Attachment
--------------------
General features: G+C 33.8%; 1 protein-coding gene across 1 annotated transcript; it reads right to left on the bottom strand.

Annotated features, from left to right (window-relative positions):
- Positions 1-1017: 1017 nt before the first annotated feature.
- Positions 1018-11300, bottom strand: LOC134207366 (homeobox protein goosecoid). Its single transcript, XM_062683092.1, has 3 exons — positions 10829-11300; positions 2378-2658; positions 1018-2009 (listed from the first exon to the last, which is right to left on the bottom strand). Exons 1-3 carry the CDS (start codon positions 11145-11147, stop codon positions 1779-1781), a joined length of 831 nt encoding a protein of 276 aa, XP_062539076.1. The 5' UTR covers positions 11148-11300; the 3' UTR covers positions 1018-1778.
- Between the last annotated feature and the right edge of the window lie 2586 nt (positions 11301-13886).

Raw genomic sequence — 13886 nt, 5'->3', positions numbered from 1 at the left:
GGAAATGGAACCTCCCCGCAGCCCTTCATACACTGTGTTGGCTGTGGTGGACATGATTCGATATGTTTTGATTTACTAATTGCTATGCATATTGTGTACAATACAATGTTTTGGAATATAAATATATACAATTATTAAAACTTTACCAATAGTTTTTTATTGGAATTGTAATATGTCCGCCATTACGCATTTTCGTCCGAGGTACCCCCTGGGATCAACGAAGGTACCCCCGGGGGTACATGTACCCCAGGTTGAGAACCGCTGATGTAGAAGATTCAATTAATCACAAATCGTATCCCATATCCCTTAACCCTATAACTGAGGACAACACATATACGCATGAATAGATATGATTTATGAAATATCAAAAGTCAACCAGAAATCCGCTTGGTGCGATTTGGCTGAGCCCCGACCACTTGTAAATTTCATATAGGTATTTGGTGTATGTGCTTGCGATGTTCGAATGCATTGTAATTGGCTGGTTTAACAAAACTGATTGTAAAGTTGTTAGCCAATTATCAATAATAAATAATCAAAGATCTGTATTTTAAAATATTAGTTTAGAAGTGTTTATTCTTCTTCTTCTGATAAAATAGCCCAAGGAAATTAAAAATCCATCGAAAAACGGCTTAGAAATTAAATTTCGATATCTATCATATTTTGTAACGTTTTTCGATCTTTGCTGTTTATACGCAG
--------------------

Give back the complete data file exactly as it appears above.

General features: G+C 33.8%; 1 protein-coding gene across 1 annotated transcript; it reads right to left on the bottom strand.

Annotated features, from left to right (window-relative positions):
- Positions 1-1017: 1017 nt before the first annotated feature.
- Positions 1018-11300, bottom strand: LOC134207366 (homeobox protein goosecoid). Its single transcript, XM_062683092.1, has 3 exons — positions 10829-11300; positions 2378-2658; positions 1018-2009 (listed from the first exon to the last, which is right to left on the bottom strand). Exons 1-3 carry the CDS (start codon positions 11145-11147, stop codon positions 1779-1781), a joined length of 831 nt encoding a protein of 276 aa, XP_062539076.1. The 5' UTR covers positions 11148-11300; the 3' UTR covers positions 1018-1778.
- Between the last annotated feature and the right edge of the window lie 2586 nt (positions 11301-13886).

Raw genomic sequence — 13886 nt, 5'->3', positions numbered from 1 at the left:
GGAAATGGAACCTCCCCGCAGCCCTTCATACACTGTGTTGGCTGTGGTGGACATGATTCGATATGTTTTGATTTACTAATTGCTATGCATATTGTGTACAATACAATGTTTTGGAATATAAATATATACAATTATTAAAACTTTACCAATAGTTTTTTATTGGAATTGTAATATGTCCGCCATTACGCATTTTCGTCCGAGGTACCCCCTGGGATCAACGAAGGTACCCCCGGGGGTACATGTACCCCAGGTTGAGAACCGCTGATGTAGAAGATTCAATTAATCACAAATCGTATCCCATATCCCTTAACCCTATAACTGAGGACAACACATATACGCATGAATAGATATGATTTATGAAATATCAAAAGTCAACCAGAAATCCGCTTGGTGCGATTTGGCTGAGCCCCGACCACTTGTAAATTTCATATAGGTATTTGGTGTATGTGCTTGCGATGTTCGAATGCATTGTAATTGGCTGGTTTAACAAAACTGATTGTAAAGTTGTTAGCCAATTATCAATAATAAATAATCAAAGATCTGTATTTTAAAATATTAGTTTAGAAGTGTTTATTCTTCTTCTTCTGATAAAATAGCCCAAGGAAATTAAAAATCCATCGAAAAACGGCTTAGAAATTAAATTTCGATATCTATCATATTTTGTAACGTTTTTCGATCTTTGCTGTTTATACGCAG